THE HILL – By Alexander B. Gray, opinion contributor — 02/16/21 11:00 AM
Last week, five Pacific islands countries withdrew from the Pacific Islands Forum (PIF), the region’s premier multilateral organization. Collectively comprising the sub-region of Micronesia, the countries of Palau, the Marshall Islands, the Federated States of Micronesia, Kiribati, and Nauru announced their intent to leave the PIF, citing the organization’s failure to adequately represent the Micronesian states in the PIF’s top leadership role.
While the decision of some of the world’s smallest countries to leave a multilateral body few Americans have ever heard of generated — predictably — minimal attention in Washington, the withdrawal of the Micronesian states from the PIF will have a significant, and potentially lasting, impact on U.S. interests. It is also likely to strengthen China’s influence in a region where Beijing is steadily increasing its economic and political sway.
Beijing sees the Pacific islands — often called the “Second Island Chain” — much as Imperial Japan did prior to the Second World War: as strategically significant providers of key natural resources. China’s “One Belt, One Road” initiative has been particularly active in the Pacific islands, leaving far too many of the world’s least developed countries with unsustainable debt, unusable or underperforming infrastructure projects, and a growing Chinese influence on their domestic politics. The recent Chinese effort to secure a switch in diplomatic recognition from Taiwan to China by Taiwan’s handful of remaining regional allies is but one example of the latter.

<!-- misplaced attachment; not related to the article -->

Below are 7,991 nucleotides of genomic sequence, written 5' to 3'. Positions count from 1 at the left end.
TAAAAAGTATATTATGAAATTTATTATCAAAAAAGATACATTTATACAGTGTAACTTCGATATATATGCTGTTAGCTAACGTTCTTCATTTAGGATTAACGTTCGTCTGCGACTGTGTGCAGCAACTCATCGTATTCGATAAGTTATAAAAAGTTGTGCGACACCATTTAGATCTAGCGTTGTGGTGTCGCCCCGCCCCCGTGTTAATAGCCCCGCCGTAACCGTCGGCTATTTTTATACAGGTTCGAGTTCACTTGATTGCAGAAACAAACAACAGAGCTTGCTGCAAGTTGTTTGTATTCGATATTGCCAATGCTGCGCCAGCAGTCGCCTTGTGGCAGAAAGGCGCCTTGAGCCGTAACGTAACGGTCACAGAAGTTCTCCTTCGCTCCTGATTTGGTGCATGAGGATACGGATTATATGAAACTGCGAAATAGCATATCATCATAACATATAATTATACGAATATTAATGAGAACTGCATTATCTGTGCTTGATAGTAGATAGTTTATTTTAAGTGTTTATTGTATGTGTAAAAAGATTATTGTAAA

Strategically, the “Second Island Chain” controls access to the open waters of the Central Pacific and the sea lanes to the Western Hemisphere. As a senior allied government official once noted to me, a map of Imperial Japan’s Pacific islands bases in 1941 could almost perfectly overlay Beijing’s areas of most intense economic and political activity today. Public reports have often speculated about China’s interest in a permanent military presence in the “Second Island Chain”; if accurate, U.S. supply lines to its forward deployed forces in East Asia and the Western Pacific, not to mention significant global trade, would be placed at risk.
While views toward China and the U.S. and its allies Australia and New Zealand are as varied as the Pacific islands themselves, the five Micronesian states have traditionally been the most skeptical of Beijing and eager to work with Washington and its partners. Indeed, Palau, the Federated States of Micronesia, and the Marshall Islands are bound to the U.S. through Compacts of Free Association that ensure unrestricted access to their territory by the U.S. military in exchange for visa-free entry to the United States and American financial support.